Chloroquine

Review
In: Drugs and Lactation Database (LactMed®) [Internet]. Bethesda (MD): National Institute of Child Health and Human Development; 2006.
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Excerpt

Very small amounts of chloroquine are excreted in breast milk; when given once weekly, the amount of drug is not sufficient to harm the infant nor is the quantity sufficient to protect the child from malaria. United Kingdom malaria treatment guidelines recommend that weekly chloroquine 500 mg be given until breastfeeding is completed and primaquine can be given.[1] Breastfeeding infants should receive the recommended dosages of chloroquine for malaria prophylaxis.[2] In HIV-infected women, elevated viral HIV loads in milk were decreased after treatment with chloroquine to a greater extent than other women who were treated with the combination of sulfadoxine and pyrimethamine.[3] Because no information is available on the daily use of chloroquine during breastfeeding, hydroxychloroquine or another agent may be preferred in this situation, especially while nursing a newborn or preterm infant.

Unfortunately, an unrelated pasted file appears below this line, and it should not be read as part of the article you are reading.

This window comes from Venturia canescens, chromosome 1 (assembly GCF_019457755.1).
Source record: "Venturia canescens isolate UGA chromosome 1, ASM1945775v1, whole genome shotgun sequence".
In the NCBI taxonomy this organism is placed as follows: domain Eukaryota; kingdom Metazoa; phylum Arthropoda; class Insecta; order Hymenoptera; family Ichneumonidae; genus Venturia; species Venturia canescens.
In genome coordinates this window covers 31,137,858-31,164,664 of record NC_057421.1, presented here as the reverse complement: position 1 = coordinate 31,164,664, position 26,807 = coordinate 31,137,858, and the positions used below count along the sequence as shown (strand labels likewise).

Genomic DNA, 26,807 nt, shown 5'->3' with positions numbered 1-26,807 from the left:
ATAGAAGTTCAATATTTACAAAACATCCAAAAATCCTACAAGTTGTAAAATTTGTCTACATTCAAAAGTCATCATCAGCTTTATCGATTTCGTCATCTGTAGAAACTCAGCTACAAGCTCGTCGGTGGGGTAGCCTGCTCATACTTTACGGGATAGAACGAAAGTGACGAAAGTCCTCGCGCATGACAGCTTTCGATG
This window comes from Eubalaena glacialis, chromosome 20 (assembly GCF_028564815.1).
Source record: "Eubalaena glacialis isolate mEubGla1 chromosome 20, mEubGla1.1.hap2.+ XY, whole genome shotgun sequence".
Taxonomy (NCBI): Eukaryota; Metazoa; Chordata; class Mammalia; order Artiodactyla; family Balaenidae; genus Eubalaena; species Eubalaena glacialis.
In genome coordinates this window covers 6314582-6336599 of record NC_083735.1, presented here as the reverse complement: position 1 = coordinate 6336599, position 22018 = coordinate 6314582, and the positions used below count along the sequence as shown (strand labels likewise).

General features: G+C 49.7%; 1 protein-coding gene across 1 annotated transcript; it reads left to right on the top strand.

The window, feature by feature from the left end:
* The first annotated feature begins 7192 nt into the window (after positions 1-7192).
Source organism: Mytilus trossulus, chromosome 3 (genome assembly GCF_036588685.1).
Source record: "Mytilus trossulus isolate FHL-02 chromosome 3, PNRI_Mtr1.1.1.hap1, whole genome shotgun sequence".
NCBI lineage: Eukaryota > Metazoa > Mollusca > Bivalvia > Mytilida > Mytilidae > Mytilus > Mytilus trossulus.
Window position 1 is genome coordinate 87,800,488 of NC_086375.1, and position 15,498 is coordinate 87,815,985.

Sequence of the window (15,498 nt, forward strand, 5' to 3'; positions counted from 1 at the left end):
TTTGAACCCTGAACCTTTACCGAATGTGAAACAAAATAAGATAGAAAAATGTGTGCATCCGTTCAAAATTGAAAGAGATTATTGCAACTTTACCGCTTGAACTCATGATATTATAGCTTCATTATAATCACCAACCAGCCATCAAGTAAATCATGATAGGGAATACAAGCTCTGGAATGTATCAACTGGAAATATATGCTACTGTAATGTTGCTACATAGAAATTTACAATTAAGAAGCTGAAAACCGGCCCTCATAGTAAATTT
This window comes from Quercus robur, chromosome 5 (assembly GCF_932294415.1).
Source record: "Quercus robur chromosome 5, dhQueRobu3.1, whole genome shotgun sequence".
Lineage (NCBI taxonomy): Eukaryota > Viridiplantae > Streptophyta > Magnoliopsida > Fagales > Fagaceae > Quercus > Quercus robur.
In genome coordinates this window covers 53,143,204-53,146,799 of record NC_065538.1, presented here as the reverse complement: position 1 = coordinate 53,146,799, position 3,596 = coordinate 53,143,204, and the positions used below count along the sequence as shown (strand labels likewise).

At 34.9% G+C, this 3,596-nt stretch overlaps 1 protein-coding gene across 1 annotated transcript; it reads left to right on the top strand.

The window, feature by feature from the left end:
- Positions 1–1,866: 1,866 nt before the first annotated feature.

Publication types

  • Review